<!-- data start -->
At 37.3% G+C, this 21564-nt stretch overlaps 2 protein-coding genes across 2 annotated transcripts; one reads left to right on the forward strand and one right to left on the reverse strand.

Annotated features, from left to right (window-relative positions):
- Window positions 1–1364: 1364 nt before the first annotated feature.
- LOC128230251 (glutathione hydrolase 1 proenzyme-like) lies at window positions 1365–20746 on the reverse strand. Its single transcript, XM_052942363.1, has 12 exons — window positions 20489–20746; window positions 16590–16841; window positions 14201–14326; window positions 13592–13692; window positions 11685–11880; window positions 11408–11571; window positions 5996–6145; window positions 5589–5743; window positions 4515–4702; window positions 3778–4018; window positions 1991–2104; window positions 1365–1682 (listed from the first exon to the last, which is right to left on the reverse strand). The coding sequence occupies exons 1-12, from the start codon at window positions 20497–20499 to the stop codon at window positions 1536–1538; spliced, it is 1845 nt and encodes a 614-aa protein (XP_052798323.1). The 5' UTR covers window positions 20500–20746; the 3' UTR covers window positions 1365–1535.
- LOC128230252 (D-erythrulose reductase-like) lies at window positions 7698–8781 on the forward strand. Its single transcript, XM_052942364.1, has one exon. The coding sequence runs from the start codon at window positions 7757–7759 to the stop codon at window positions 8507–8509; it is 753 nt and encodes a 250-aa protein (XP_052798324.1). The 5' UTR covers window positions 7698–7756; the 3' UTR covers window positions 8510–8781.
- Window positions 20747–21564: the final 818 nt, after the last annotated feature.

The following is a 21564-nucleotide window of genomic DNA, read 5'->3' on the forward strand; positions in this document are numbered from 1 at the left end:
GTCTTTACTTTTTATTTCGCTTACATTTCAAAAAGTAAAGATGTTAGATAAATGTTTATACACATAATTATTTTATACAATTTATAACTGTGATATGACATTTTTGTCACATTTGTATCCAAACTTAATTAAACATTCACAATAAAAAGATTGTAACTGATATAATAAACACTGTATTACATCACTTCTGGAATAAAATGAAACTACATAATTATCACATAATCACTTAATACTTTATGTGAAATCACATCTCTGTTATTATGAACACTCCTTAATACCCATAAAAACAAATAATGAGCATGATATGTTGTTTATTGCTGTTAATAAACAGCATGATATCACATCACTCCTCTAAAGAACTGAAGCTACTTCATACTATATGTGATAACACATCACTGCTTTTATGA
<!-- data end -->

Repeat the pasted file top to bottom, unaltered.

At 37.3% G+C, this 21564-nt stretch overlaps 2 protein-coding genes across 2 annotated transcripts; one reads left to right on the forward strand and one right to left on the reverse strand.

Annotated features, from left to right (window-relative positions):
- Window positions 1–1364: 1364 nt before the first annotated feature.
- LOC128230251 (glutathione hydrolase 1 proenzyme-like) lies at window positions 1365–20746 on the reverse strand. Its single transcript, XM_052942363.1, has 12 exons — window positions 20489–20746; window positions 16590–16841; window positions 14201–14326; window positions 13592–13692; window positions 11685–11880; window positions 11408–11571; window positions 5996–6145; window positions 5589–5743; window positions 4515–4702; window positions 3778–4018; window positions 1991–2104; window positions 1365–1682 (listed from the first exon to the last, which is right to left on the reverse strand). The coding sequence occupies exons 1-12, from the start codon at window positions 20497–20499 to the stop codon at window positions 1536–1538; spliced, it is 1845 nt and encodes a 614-aa protein (XP_052798323.1). The 5' UTR covers window positions 20500–20746; the 3' UTR covers window positions 1365–1535.
- LOC128230252 (D-erythrulose reductase-like) lies at window positions 7698–8781 on the forward strand. Its single transcript, XM_052942364.1, has one exon. The coding sequence runs from the start codon at window positions 7757–7759 to the stop codon at window positions 8507–8509; it is 753 nt and encodes a 250-aa protein (XP_052798324.1). The 5' UTR covers window positions 7698–7756; the 3' UTR covers window positions 8510–8781.
- Window positions 20747–21564: the final 818 nt, after the last annotated feature.

The following is a 21564-nucleotide window of genomic DNA, read 5'->3' on the forward strand; positions in this document are numbered from 1 at the left end:
GTCTTTACTTTTTATTTCGCTTACATTTCAAAAAGTAAAGATGTTAGATAAATGTTTATACACATAATTATTTTATACAATTTATAACTGTGATATGACATTTTTGTCACATTTGTATCCAAACTTAATTAAACATTCACAATAAAAAGATTGTAACTGATATAATAAACACTGTATTACATCACTTCTGGAATAAAATGAAACTACATAATTATCACATAATCACTTAATACTTTATGTGAAATCACATCTCTGTTATTATGAACACTCCTTAATACCCATAAAAACAAATAATGAGCATGATATGTTGTTTATTGCTGTTAATAAACAGCATGATATCACATCACTCCTCTAAAGAACTGAAGCTACTTCATACTATATGTGATAACACATCACTGCTTTTATGA